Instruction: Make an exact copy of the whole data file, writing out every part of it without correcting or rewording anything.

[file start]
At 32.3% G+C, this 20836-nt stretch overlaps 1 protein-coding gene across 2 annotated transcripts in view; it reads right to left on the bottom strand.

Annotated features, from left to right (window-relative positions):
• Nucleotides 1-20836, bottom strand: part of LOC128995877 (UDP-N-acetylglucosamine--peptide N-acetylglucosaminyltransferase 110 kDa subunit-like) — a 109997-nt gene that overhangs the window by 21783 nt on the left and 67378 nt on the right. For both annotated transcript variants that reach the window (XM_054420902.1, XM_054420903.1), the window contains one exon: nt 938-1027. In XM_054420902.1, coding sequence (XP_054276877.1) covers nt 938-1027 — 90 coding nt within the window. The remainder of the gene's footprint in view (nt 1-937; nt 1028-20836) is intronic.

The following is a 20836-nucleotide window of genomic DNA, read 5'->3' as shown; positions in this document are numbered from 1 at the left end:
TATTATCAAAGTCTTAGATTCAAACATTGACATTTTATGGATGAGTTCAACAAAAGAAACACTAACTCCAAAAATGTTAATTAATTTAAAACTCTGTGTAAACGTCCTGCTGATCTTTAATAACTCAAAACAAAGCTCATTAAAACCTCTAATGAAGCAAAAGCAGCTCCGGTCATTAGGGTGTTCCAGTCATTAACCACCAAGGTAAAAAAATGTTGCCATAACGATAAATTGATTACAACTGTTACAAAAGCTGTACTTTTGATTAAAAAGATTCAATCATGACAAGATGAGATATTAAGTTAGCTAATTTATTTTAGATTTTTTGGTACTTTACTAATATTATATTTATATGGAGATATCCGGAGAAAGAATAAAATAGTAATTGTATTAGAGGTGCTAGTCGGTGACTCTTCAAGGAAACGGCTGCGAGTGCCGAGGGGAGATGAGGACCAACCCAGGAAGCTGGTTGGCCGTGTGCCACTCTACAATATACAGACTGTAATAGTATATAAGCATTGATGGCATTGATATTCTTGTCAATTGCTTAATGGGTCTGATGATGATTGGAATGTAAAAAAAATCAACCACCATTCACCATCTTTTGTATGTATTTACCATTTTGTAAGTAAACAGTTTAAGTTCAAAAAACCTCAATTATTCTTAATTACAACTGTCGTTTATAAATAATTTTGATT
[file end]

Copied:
At 32.3% G+C, this 20836-nt stretch overlaps 1 protein-coding gene across 2 annotated transcripts in view; it reads right to left on the bottom strand.

Annotated features, from left to right (window-relative positions):
• Nucleotides 1-20836, bottom strand: part of LOC128995877 (UDP-N-acetylglucosamine--peptide N-acetylglucosaminyltransferase 110 kDa subunit-like) — a 109997-nt gene that overhangs the window by 21783 nt on the left and 67378 nt on the right. For both annotated transcript variants that reach the window (XM_054420902.1, XM_054420903.1), the window contains one exon: nt 938-1027. In XM_054420902.1, coding sequence (XP_054276877.1) covers nt 938-1027 — 90 coding nt within the window. The remainder of the gene's footprint in view (nt 1-937; nt 1028-20836) is intronic.

The following is a 20836-nucleotide window of genomic DNA, read 5'->3' as shown; positions in this document are numbered from 1 at the left end:
TATTATCAAAGTCTTAGATTCAAACATTGACATTTTATGGATGAGTTCAACAAAAGAAACACTAACTCCAAAAATGTTAATTAATTTAAAACTCTGTGTAAACGTCCTGCTGATCTTTAATAACTCAAAACAAAGCTCATTAAAACCTCTAATGAAGCAAAAGCAGCTCCGGTCATTAGGGTGTTCCAGTCATTAACCACCAAGGTAAAAAAATGTTGCCATAACGATAAATTGATTACAACTGTTACAAAAGCTGTACTTTTGATTAAAAAGATTCAATCATGACAAGATGAGATATTAAGTTAGCTAATTTATTTTAGATTTTTTGGTACTTTACTAATATTATATTTATATGGAGATATCCGGAGAAAGAATAAAATAGTAATTGTATTAGAGGTGCTAGTCGGTGACTCTTCAAGGAAACGGCTGCGAGTGCCGAGGGGAGATGAGGACCAACCCAGGAAGCTGGTTGGCCGTGTGCCACTCTACAATATACAGACTGTAATAGTATATAAGCATTGATGGCATTGATATTCTTGTCAATTGCTTAATGGGTCTGATGATGATTGGAATGTAAAAAAAATCAACCACCATTCACCATCTTTTGTATGTATTTACCATTTTGTAAGTAAACAGTTTAAGTTCAAAAAACCTCAATTATTCTTAATTACAACTGTCGTTTATAAATAATTTTGATT